New York: The US stocks rose on Tuesday, with the S&P 500 on track for a sixth straight session of gains, as an alternative solution emerged to the Syrian crisis that could avert a possible Western military strike.

Shares of Apple, the most valuable technology company, limited gains, however, and were the biggest drag on the S&P 500 and Nasdaq composite indexes after the company introduced two new iPhones.

Encouraging economic data from China gave investors further reason to buy, with nine of the 10 S&P sectors higher. Energy was the only exception, falling alongside crude oil.

Fears of about a possible military strike against Syria eased after US President Barack Obama said on Monday he saw a possible breakthrough after Russia proposed that Syria hand over its chemical weapons for destruction, a proposal Syria supported.

“We don’t know if this is just talk or if it could happen, but right now tensions have cooled and the market likes that," said Michael Matousek, head trader at US Global Investors Inc. in San Antonio."

Shares of Apple Inc. were down 1.7% to $497.30 after declining as much as 3%. The company unveiled two new versions of its iPhone line, including a cheaper model that could bring the product wider adoption in poorer emerging markets.

The world’s most valuable technology company is trying to beat back rivals like Samsung Electronics Co. Ltd. and Huawei Technologies Co. Ltd. in markets like India and China, where it has been losing ground.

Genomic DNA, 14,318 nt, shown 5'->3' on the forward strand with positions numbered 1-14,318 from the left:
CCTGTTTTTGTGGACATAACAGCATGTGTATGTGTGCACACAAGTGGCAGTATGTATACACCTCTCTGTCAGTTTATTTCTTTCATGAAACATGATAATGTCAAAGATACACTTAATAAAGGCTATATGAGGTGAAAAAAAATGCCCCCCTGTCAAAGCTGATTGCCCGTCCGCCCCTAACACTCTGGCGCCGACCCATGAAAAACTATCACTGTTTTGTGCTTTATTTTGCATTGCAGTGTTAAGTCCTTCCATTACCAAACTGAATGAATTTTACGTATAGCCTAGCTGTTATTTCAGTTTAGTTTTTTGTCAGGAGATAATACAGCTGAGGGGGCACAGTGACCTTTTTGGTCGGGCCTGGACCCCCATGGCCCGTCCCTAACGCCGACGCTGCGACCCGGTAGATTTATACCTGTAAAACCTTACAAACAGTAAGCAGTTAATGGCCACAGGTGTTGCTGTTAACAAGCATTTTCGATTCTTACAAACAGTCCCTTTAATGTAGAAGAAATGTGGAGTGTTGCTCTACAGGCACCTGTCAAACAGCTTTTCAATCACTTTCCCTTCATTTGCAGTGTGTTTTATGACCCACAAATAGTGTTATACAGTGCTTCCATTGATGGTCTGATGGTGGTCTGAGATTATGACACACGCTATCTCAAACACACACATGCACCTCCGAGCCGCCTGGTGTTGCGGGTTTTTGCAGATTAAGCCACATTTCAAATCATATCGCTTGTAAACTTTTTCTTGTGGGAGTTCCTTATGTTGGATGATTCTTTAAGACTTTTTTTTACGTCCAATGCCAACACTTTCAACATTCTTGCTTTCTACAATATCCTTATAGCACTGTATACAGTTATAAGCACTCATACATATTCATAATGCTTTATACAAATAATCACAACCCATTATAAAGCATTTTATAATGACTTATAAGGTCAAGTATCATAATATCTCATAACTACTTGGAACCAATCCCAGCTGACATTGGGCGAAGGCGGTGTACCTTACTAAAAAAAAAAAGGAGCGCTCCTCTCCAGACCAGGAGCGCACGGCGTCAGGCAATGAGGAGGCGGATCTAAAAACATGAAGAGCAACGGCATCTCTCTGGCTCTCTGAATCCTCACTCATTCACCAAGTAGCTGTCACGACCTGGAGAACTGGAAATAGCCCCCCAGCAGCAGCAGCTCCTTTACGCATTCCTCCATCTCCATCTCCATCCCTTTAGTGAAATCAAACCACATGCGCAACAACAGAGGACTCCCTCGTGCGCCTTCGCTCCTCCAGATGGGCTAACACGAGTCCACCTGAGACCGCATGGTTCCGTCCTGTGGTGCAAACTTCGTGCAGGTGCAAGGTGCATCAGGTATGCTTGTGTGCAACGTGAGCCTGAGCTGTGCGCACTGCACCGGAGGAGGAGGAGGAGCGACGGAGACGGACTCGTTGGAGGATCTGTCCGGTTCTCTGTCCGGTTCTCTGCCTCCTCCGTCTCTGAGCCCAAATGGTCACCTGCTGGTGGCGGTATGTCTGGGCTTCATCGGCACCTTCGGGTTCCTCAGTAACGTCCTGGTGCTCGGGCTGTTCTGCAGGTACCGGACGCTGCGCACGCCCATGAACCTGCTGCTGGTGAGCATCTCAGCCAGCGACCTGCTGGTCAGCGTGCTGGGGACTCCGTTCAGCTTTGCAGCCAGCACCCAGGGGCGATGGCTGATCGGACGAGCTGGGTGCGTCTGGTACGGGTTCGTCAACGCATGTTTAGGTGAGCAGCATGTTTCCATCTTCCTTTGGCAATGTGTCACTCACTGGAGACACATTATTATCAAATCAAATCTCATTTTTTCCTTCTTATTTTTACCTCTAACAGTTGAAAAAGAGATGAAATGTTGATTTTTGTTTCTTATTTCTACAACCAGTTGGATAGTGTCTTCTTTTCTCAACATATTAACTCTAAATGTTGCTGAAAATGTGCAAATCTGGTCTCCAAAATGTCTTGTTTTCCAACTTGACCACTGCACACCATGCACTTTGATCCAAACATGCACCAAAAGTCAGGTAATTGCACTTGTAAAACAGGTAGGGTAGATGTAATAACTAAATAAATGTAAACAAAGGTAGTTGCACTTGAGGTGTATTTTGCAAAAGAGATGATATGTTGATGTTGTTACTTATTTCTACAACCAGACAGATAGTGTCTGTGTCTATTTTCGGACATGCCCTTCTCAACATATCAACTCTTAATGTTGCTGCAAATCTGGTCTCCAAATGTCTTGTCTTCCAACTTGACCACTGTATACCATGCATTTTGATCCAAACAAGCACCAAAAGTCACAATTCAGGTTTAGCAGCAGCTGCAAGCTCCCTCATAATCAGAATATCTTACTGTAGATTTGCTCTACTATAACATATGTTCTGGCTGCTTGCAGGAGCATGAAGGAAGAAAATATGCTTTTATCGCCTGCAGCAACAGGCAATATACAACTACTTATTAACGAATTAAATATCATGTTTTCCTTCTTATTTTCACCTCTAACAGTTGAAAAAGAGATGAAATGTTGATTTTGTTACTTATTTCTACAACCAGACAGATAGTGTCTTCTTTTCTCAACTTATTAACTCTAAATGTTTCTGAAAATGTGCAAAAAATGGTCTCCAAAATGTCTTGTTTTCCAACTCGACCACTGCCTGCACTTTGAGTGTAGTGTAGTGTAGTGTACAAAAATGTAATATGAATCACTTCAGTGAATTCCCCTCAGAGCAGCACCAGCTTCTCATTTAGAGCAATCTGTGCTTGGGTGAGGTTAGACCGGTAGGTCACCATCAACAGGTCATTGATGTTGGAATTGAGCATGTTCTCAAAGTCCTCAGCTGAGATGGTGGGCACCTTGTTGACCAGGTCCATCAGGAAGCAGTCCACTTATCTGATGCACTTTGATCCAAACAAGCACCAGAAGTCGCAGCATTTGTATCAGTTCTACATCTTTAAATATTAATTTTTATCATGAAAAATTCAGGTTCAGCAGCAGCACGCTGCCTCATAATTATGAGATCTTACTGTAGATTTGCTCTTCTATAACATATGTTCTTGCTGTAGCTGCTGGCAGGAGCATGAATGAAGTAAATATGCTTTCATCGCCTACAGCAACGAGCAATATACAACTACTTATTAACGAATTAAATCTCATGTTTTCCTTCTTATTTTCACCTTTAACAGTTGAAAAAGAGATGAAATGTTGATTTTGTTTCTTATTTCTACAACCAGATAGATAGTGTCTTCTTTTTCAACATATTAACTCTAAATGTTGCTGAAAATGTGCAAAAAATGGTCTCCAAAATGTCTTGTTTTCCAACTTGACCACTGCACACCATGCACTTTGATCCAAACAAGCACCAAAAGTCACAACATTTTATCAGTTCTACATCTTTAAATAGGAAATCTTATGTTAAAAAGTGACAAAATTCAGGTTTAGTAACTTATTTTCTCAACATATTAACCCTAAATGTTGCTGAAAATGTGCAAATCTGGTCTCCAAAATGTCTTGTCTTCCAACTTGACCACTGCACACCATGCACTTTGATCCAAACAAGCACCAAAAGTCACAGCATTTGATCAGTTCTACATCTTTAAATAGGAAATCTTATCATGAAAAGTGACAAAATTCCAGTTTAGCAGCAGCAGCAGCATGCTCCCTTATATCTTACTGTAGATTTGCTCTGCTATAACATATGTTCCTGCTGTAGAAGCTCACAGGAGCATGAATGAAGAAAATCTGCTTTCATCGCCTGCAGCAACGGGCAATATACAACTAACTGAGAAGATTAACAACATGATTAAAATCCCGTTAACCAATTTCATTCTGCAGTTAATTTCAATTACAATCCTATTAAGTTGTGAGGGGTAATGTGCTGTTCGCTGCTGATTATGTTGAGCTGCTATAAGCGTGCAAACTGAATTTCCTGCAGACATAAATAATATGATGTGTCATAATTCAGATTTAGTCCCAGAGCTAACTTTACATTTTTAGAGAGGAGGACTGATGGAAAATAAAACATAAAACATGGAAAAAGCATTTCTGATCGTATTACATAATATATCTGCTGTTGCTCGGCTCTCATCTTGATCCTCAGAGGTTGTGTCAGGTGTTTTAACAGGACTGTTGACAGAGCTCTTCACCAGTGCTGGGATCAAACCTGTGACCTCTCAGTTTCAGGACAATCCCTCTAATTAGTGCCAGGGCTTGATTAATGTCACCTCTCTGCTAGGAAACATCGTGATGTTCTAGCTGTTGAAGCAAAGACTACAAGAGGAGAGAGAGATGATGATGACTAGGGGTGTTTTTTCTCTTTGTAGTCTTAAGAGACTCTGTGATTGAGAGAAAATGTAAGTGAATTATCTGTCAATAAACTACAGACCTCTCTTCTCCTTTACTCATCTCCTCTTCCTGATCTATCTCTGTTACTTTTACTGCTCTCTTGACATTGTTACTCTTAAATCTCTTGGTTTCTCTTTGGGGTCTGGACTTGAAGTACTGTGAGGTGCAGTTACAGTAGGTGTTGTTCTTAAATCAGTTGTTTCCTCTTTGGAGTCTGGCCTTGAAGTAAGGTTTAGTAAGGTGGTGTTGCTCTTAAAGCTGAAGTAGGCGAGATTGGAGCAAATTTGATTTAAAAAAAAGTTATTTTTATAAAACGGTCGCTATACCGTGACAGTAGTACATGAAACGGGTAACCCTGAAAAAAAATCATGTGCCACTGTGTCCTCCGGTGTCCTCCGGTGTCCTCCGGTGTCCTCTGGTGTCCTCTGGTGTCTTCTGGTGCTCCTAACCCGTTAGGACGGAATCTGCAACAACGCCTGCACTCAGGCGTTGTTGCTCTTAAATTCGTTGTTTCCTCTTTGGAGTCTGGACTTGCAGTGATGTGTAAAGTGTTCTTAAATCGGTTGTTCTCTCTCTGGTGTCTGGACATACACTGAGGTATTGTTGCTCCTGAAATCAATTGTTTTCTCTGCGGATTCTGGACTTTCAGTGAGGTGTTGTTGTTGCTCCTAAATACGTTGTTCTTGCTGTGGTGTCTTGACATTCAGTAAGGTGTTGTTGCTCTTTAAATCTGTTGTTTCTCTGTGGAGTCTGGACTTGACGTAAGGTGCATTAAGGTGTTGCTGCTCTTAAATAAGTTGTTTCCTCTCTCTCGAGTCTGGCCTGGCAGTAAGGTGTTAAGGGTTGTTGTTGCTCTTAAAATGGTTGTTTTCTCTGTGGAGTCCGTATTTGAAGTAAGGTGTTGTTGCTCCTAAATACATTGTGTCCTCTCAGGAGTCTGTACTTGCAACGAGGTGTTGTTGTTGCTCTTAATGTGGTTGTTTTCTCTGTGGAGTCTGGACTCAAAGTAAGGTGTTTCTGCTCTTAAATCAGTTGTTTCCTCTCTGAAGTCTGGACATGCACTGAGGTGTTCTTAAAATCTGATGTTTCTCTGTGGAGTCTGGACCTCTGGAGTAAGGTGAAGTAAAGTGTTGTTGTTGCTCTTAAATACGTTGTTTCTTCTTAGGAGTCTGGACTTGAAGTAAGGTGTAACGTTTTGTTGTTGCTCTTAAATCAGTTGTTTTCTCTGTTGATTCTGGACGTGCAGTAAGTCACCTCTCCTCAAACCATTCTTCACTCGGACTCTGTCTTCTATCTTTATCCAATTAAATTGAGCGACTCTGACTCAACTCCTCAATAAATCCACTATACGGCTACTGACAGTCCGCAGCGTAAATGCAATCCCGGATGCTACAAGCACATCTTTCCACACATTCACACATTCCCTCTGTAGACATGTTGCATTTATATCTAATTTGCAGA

Geopolitical uncertainty has driven market movement in recent weeks, with investors especially watching global oil prices for any sign that military action could constrain supply.

But oil prices slid more than $2 a barrel as Syria accepted the Russian proposal to give up its chemical weapons, making investors less nervous about the potential for US military strikes against Damascus.

The Dow Jones industrial average was up 108.45 points, or 0.72%, at 15,171.57. The Standard & Poor’s 500 Index was up 10.41 points, or 0.62%, at 1,682.12. The Nasdaq Composite Index was up 17.27 points, or 0.47%, at 3,723.46.

After its worst monthly performance since May 2012 in August, the S&P has rallied 3.1% over the past six sessions, its longest winning streak since early July.

Economic data in China showed stronger-than-expected industrial output while retail sales grew at the fastest pace this year, reinforcing signs that the world’s second-largest economy was stabilizing after slowing for more than two years. On Monday, Wall Street had climbed following strong Chinese export data.

S&P Dow Jones Indices announced the biggest shake-up for the Dow Jones Industrial Average in almost a decade, with Goldman Sachs Group Inc., Visa Inc. and Nike Inc. replacing Bank of American Corp., Hewlett-Packard Co. and Alcoa Inc., respectively. The changes will take effect on 23 September.

Goldman rose 3.6% to $165.26 while Visa gained 2.9% to $183.67 and Nike advanced 1.7% to $66.51. Alcoa lost 0.4% to $8.05, Bank of America added 1.2% to $14.66 and Hewlett-Packard shed 0.6% to $22.22.

“We’re not making any moves on the changes, but some market players will try and trade off the ones being added, attempting to get ahead of fund rebalancing," said Matousek, who helps oversee about $1.3 billion. “Over the long term, this shouldn’t skew those names one way or the other."

McDonald’s Corp. gained 0.4% to $96.83 after the fast-food restaurant chain reported a better-than-expected 1.9% increase in global sales at established restaurants in August.

Urban Outfitters Inc. slumped 10% to $38.37 as the S&P’s biggest loser after Janney Montgomery Scott cut its price target on the stock to $46 from $52. Reuters

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